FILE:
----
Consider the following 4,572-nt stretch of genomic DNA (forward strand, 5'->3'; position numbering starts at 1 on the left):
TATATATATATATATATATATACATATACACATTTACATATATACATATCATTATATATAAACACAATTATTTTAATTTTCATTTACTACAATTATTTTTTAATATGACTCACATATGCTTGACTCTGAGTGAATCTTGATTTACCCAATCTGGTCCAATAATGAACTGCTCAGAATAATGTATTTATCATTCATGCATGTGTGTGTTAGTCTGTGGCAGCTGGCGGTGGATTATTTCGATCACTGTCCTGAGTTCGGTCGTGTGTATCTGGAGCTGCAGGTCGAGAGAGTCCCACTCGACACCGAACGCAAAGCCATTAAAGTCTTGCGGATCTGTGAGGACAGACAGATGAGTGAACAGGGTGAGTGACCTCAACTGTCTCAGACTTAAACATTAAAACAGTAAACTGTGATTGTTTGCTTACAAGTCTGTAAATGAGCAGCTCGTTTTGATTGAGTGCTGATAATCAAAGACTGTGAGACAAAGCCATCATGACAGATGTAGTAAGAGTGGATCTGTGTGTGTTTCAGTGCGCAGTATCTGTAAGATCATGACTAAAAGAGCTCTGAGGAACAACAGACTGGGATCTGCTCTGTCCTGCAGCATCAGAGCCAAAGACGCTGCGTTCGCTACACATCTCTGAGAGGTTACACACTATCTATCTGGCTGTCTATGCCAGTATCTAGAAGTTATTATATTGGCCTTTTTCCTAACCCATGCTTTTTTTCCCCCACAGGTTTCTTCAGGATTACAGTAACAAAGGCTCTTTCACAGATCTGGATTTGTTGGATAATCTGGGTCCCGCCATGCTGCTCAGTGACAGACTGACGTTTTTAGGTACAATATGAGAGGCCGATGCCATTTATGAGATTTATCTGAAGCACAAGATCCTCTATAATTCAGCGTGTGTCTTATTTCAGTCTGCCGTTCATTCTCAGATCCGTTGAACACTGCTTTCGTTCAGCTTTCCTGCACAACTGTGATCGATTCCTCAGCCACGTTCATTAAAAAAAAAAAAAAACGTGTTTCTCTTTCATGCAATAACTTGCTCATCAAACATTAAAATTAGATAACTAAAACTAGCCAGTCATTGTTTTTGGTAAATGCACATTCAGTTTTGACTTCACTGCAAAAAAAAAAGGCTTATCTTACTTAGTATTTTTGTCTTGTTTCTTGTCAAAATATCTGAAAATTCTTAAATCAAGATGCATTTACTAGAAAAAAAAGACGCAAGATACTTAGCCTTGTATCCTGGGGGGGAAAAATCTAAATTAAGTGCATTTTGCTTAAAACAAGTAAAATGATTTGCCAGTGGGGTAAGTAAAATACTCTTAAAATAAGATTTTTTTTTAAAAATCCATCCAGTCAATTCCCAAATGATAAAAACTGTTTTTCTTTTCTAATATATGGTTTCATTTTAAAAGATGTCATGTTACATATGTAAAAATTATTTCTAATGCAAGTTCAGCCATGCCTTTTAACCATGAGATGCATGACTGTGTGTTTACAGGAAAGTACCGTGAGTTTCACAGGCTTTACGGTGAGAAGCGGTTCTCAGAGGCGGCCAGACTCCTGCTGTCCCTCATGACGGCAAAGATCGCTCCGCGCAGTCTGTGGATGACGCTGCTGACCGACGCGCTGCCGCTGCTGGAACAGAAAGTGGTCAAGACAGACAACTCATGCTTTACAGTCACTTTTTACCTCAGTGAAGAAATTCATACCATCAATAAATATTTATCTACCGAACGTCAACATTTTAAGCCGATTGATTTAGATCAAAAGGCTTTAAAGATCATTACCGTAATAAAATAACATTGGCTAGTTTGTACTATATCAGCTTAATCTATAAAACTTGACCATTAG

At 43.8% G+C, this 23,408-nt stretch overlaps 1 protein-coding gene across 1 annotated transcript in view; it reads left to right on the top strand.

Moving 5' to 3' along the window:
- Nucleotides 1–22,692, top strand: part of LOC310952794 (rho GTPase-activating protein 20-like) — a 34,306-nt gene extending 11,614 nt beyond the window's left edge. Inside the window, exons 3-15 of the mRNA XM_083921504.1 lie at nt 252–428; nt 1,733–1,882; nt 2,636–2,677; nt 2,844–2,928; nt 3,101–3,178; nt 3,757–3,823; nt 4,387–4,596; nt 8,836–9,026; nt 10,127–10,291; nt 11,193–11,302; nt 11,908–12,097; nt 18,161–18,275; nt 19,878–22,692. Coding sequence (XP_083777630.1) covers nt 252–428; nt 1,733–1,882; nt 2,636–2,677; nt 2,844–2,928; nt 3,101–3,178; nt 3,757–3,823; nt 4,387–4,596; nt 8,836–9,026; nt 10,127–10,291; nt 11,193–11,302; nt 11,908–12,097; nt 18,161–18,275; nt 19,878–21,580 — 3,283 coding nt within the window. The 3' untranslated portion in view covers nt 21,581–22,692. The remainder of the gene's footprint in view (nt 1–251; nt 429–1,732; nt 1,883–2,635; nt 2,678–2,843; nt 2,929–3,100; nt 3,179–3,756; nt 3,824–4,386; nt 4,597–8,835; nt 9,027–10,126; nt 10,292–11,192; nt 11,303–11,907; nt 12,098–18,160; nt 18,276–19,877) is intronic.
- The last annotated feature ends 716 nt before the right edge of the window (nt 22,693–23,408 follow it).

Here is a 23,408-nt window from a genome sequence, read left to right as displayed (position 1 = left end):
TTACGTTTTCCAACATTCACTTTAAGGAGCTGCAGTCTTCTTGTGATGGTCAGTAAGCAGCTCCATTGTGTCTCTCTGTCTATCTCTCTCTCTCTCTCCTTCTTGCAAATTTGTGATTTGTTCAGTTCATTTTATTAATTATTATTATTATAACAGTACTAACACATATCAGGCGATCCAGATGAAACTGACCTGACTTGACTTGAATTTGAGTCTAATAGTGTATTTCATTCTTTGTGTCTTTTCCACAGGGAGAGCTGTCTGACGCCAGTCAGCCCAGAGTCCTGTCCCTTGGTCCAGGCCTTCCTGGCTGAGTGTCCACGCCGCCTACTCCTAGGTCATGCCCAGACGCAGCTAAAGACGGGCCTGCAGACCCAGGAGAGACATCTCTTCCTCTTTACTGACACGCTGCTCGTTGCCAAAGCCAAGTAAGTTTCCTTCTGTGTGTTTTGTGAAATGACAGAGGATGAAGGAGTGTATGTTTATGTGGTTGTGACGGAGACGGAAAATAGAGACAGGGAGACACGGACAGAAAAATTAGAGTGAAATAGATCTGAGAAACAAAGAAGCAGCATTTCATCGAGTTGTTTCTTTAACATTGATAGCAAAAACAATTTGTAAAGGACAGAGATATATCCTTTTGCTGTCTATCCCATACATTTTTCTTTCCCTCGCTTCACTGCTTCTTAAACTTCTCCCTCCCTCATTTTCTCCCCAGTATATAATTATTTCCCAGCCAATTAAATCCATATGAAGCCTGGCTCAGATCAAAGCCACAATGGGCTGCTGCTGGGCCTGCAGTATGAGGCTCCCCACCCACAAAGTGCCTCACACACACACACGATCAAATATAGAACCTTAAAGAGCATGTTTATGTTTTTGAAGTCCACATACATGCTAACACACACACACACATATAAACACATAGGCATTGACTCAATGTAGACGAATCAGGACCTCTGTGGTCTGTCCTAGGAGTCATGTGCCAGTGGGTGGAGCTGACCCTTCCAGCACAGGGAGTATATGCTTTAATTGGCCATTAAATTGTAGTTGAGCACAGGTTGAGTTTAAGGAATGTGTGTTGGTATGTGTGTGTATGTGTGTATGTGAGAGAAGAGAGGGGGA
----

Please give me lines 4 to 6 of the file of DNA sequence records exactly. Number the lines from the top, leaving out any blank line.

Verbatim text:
Moving 5' to 3' along the window:
- Nucleotides 1–22,692, top strand: part of LOC310952794 (rho GTPase-activating protein 20-like) — a 34,306-nt gene extending 11,614 nt beyond the window's left edge. Inside the window, exons 3-15 of the mRNA XM_083921504.1 lie at nt 252–428; nt 1,733–1,882; nt 2,636–2,677; nt 2,844–2,928; nt 3,101–3,178; nt 3,757–3,823; nt 4,387–4,596; nt 8,836–9,026; nt 10,127–10,291; nt 11,193–11,302; nt 11,908–12,097; nt 18,161–18,275; nt 19,878–22,692. Coding sequence (XP_083777630.1) covers nt 252–428; nt 1,733–1,882; nt 2,636–2,677; nt 2,844–2,928; nt 3,101–3,178; nt 3,757–3,823; nt 4,387–4,596; nt 8,836–9,026; nt 10,127–10,291; nt 11,193–11,302; nt 11,908–12,097; nt 18,161–18,275; nt 19,878–21,580 — 3,283 coding nt within the window. The 3' untranslated portion in view covers nt 21,581–22,692. The remainder of the gene's footprint in view (nt 1–251; nt 429–1,732; nt 1,883–2,635; nt 2,678–2,843; nt 2,929–3,100; nt 3,179–3,756; nt 3,824–4,386; nt 4,597–8,835; nt 9,027–10,126; nt 10,292–11,192; nt 11,303–11,907; nt 12,098–18,160; nt 18,276–19,877) is intronic.
- The last annotated feature ends 716 nt before the right edge of the window (nt 22,693–23,408 follow it).